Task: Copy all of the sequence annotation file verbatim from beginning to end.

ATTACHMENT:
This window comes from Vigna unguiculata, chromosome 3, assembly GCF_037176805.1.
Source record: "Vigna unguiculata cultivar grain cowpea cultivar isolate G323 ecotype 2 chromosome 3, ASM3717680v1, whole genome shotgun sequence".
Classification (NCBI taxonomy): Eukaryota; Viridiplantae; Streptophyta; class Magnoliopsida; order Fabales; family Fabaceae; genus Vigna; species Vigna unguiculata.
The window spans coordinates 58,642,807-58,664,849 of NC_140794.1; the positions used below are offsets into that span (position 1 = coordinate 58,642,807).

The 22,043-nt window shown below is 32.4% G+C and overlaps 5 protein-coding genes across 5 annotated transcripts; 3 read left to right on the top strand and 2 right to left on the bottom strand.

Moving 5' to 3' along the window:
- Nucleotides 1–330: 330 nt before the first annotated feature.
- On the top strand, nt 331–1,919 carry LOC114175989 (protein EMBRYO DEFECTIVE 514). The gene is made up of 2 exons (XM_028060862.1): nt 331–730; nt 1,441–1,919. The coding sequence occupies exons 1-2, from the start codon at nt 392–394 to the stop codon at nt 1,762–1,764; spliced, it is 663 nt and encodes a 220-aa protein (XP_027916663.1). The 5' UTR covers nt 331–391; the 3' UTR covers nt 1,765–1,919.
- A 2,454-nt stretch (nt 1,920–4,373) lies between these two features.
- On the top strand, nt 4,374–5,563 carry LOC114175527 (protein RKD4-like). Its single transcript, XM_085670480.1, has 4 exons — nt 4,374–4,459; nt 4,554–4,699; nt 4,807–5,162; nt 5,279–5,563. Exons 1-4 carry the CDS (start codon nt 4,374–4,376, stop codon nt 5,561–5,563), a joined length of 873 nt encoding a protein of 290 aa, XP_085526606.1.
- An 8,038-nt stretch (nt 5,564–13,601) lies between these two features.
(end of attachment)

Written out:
This window comes from Vigna unguiculata, chromosome 3, assembly GCF_037176805.1.
Source record: "Vigna unguiculata cultivar grain cowpea cultivar isolate G323 ecotype 2 chromosome 3, ASM3717680v1, whole genome shotgun sequence".
Classification (NCBI taxonomy): Eukaryota; Viridiplantae; Streptophyta; class Magnoliopsida; order Fabales; family Fabaceae; genus Vigna; species Vigna unguiculata.
The window spans coordinates 58,642,807-58,664,849 of NC_140794.1; the positions used below are offsets into that span (position 1 = coordinate 58,642,807).

The 22,043-nt window shown below is 32.4% G+C and overlaps 5 protein-coding genes across 5 annotated transcripts; 3 read left to right on the top strand and 2 right to left on the bottom strand.

Moving 5' to 3' along the window:
- Nucleotides 1–330: 330 nt before the first annotated feature.
- On the top strand, nt 331–1,919 carry LOC114175989 (protein EMBRYO DEFECTIVE 514). The gene is made up of 2 exons (XM_028060862.1): nt 331–730; nt 1,441–1,919. The coding sequence occupies exons 1-2, from the start codon at nt 392–394 to the stop codon at nt 1,762–1,764; spliced, it is 663 nt and encodes a 220-aa protein (XP_027916663.1). The 5' UTR covers nt 331–391; the 3' UTR covers nt 1,765–1,919.
- A 2,454-nt stretch (nt 1,920–4,373) lies between these two features.
- On the top strand, nt 4,374–5,563 carry LOC114175527 (protein RKD4-like). Its single transcript, XM_085670480.1, has 4 exons — nt 4,374–4,459; nt 4,554–4,699; nt 4,807–5,162; nt 5,279–5,563. Exons 1-4 carry the CDS (start codon nt 4,374–4,376, stop codon nt 5,561–5,563), a joined length of 873 nt encoding a protein of 290 aa, XP_085526606.1.
- An 8,038-nt stretch (nt 5,564–13,601) lies between these two features.